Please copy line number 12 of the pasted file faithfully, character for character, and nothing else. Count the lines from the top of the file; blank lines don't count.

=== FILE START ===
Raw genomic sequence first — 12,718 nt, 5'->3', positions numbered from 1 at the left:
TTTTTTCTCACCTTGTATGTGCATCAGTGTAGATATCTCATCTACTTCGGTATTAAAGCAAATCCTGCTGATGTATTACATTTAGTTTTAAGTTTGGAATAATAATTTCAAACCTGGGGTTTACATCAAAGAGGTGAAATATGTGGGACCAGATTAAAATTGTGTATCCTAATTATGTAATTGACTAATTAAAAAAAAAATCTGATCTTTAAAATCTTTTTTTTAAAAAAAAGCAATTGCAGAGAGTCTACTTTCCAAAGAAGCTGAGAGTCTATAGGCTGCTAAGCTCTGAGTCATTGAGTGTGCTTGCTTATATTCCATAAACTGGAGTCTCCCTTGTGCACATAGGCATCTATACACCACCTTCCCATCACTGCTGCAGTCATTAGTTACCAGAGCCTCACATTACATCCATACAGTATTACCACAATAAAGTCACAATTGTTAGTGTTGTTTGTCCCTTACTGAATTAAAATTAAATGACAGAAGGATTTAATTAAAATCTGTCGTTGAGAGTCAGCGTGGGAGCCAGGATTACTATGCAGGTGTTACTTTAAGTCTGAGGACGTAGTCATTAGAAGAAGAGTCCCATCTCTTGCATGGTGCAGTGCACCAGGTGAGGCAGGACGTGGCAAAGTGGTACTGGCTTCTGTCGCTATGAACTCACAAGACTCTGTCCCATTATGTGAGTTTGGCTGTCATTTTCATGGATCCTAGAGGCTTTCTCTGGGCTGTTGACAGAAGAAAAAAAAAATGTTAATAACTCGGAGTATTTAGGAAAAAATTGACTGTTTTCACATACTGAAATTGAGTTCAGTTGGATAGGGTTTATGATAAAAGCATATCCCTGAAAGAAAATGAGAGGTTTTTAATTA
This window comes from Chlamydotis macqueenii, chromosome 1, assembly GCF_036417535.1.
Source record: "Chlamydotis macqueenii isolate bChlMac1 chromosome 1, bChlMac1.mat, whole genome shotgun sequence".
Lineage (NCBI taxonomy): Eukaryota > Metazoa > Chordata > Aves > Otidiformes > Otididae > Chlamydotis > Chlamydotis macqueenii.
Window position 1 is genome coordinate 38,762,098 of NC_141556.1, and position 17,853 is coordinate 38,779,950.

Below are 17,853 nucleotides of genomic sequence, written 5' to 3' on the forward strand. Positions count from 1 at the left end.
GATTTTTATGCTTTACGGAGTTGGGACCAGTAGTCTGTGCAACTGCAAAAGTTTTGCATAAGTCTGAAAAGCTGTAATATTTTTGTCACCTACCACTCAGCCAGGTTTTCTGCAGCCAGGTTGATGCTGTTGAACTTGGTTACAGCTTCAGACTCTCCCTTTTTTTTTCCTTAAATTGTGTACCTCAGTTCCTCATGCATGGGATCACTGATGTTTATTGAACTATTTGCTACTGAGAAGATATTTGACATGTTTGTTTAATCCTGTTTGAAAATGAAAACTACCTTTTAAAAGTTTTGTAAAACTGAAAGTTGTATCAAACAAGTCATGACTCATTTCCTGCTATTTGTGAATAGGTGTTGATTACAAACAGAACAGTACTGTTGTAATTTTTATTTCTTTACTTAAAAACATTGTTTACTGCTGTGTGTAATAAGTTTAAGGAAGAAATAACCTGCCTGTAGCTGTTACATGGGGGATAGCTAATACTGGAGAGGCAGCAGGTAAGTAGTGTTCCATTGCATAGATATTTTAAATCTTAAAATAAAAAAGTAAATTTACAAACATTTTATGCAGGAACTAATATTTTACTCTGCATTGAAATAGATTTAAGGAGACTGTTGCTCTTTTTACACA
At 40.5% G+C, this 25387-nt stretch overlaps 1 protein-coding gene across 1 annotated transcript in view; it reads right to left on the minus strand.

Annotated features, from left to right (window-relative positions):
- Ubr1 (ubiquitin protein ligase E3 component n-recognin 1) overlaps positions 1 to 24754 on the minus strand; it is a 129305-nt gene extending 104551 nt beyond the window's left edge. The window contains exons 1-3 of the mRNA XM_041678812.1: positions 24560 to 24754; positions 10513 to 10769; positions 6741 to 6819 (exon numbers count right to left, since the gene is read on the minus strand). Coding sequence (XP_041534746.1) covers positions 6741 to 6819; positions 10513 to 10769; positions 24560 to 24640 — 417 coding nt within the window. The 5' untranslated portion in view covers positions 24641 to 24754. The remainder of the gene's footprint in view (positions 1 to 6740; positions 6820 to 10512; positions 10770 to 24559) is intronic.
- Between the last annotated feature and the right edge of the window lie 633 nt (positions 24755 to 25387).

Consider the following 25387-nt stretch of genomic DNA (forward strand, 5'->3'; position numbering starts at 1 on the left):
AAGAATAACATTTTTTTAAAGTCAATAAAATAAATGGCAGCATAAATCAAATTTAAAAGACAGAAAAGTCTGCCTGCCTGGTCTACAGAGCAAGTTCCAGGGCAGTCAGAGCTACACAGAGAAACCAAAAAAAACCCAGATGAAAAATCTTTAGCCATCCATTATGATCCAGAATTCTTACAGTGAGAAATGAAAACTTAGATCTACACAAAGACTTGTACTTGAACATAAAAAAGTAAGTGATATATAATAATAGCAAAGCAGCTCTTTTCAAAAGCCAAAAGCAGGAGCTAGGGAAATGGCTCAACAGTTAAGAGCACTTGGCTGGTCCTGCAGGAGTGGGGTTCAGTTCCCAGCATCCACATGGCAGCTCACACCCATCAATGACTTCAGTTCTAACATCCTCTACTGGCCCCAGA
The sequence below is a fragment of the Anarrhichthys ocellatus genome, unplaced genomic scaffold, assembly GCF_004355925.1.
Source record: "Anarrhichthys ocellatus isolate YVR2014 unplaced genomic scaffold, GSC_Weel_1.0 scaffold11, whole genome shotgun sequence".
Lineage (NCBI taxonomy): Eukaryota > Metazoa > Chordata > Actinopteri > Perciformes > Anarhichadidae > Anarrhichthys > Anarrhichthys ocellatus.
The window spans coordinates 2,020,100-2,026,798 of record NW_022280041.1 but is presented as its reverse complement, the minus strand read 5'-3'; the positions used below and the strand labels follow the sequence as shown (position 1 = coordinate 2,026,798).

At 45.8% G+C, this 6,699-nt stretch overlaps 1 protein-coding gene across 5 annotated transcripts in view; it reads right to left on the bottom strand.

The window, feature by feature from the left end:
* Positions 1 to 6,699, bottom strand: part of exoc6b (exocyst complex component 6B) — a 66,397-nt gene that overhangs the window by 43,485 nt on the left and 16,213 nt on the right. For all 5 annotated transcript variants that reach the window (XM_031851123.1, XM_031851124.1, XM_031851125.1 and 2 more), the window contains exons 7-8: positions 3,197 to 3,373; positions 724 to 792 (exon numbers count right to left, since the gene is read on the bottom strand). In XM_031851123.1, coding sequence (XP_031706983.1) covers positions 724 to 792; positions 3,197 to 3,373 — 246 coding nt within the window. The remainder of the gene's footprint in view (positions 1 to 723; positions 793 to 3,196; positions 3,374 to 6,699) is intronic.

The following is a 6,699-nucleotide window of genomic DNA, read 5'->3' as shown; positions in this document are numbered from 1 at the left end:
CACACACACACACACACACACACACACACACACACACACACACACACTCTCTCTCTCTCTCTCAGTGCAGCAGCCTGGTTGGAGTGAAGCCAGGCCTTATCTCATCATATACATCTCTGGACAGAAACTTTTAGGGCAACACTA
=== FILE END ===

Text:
- Between the last annotated feature and the right edge of the window lie 633 nt (positions 24755 to 25387).